There are some cool words and expressions in Acts 21:3 that I want to point out.
ἀναφάναντες δὲ τὴν Κύπρον καὶ καταλιπόντες αὐτὴν εὐώνυμον ἐπλέομεν εἰς Συρίαν καὶ κατήλθομεν εἰς Τύρον· ἐκεῖσε γὰρ τὸ πλοῖον ἦν ἀποφορτιζόμενον τὸν γόμον.
First, ἀναφαίνω, which BDAG glosses …
light up, cause to appear … τὴν Κύπρον we came within sight of Cyprus, i.e. we sighted it Ac 21:3 (B-D-F §309,1; Rob. 817), prob. a nautical t.t.
They didn’t stop in Cyprus, but they “lit it up.” The word choice really impacts how I visualize the scene. Because of ἀναφαίω, I imagine the light of the ship shining on the dark coast of Cyprus. That sort of nuance might not really be implied. It could just be an idiom for “came in sight of,” but nevertheless that’s how I imagine it.
Following the link trail in BDAG is interesting, too. BDF §309 has a spectacular gloss for ἀναφάναντες: “we made it visible to ourselves.” 🙂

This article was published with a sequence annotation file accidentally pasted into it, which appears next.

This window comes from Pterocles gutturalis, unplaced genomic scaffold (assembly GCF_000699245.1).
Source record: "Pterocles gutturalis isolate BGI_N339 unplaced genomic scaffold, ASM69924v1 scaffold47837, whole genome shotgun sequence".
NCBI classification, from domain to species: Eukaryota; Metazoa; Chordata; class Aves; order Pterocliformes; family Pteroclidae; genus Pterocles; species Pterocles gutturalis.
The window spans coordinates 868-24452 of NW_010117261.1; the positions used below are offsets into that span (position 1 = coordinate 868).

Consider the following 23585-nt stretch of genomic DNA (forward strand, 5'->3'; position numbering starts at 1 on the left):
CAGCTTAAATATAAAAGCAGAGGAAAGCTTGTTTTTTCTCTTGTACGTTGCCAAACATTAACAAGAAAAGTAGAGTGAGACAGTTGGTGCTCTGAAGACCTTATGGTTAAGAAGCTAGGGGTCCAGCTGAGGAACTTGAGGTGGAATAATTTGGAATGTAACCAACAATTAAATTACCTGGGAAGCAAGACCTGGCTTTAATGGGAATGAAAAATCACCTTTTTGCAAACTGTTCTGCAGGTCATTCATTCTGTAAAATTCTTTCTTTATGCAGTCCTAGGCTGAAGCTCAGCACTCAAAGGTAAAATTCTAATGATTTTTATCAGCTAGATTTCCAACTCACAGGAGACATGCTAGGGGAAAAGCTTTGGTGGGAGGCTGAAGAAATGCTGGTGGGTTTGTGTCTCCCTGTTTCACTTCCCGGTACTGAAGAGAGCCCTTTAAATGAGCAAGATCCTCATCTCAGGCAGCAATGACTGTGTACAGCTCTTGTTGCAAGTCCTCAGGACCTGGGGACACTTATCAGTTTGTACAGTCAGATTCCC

Robertson §817, unsurprisingly, comments insightfully on the “aorist passive” variant ἀναφανέντες, highlighting its true middle/passive nature:
The correct text (W. H.) in Ac. 21:3 is ἀναφάναντες τὴν Κύπρον (active), not ἀναφανέντες (passive). But still some MSS. do have this transitive second aorist passive participle. If one keeps in mind the origin of this aorist passive form (from the active), he may be the less surprised to find it also transitive like the active. Already in Homer this was true.
ἐυώνυμον affects how I visualize the scene, too. I love finding words and phrases like this in the NT. How often do you learn how to say “on the left” in scripture? This particular expression only shows up here and in Revelation 10:2.
Finally, there is γόμος, cargo, from γέμω, to be full — another cool word. He notes that in Tyre the ship cargo was unloaded. Why include that detail? I’m sure there’s an explanation that contributes to someone’s theory on the genre of Acts. To me, the significance is simply that such a comment highlights the ordinary drudgery of trips like this. The journey Luke describes was a gritty one.